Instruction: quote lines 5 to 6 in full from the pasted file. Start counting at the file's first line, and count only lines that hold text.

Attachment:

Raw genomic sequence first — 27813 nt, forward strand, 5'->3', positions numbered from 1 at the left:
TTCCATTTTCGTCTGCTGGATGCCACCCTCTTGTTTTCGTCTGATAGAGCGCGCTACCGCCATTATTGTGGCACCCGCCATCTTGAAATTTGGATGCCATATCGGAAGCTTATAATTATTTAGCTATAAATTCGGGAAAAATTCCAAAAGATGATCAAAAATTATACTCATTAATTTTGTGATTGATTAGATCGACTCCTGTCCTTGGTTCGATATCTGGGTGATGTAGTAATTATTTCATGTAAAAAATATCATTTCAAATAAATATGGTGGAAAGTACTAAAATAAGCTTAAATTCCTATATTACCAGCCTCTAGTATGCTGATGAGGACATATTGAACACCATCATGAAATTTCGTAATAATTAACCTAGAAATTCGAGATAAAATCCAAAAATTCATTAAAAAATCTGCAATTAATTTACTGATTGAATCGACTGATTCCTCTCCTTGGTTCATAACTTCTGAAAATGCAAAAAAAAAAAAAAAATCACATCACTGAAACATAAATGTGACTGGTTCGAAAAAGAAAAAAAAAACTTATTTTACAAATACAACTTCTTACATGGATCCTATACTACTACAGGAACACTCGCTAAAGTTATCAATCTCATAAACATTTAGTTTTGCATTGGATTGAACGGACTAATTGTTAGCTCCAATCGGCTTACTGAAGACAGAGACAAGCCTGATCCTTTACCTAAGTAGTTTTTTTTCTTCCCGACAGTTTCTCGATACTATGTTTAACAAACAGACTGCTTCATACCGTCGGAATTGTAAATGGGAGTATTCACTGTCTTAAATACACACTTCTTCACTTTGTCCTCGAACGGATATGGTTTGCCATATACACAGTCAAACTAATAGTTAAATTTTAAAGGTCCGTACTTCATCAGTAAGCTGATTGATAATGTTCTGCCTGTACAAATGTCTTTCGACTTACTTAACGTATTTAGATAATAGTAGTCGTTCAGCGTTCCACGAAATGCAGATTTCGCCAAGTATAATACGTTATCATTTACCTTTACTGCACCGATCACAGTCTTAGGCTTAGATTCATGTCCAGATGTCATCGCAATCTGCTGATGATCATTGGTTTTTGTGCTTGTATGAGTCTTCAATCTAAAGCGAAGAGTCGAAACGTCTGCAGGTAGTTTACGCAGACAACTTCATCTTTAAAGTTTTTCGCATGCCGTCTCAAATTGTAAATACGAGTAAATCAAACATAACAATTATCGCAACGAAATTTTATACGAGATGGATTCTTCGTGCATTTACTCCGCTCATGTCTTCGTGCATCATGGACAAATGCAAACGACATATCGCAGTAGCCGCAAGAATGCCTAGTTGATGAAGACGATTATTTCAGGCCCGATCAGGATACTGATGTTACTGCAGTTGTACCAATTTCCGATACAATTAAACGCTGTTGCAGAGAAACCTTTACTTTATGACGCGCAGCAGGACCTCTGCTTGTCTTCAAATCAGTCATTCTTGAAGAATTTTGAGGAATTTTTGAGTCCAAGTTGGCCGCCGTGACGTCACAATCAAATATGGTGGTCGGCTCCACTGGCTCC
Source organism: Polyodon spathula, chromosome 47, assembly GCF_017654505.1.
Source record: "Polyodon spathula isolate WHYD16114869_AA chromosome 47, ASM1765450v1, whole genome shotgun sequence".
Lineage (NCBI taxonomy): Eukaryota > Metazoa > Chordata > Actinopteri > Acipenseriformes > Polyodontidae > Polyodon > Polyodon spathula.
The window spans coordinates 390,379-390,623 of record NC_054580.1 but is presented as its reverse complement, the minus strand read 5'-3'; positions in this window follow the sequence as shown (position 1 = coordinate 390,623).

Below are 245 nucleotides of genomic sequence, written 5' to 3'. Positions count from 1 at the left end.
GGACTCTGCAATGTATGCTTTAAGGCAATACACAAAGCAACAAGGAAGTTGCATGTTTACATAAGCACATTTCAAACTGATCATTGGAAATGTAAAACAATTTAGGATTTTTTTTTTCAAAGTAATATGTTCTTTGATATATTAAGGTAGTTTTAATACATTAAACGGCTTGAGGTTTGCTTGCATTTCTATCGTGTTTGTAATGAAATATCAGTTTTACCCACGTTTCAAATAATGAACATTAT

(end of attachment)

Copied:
Lineage (NCBI taxonomy): Eukaryota > Metazoa > Chordata > Actinopteri > Acipenseriformes > Polyodontidae > Polyodon > Polyodon spathula.
The window spans coordinates 390,379-390,623 of record NC_054580.1 but is presented as its reverse complement, the minus strand read 5'-3'; positions in this window follow the sequence as shown (position 1 = coordinate 390,623).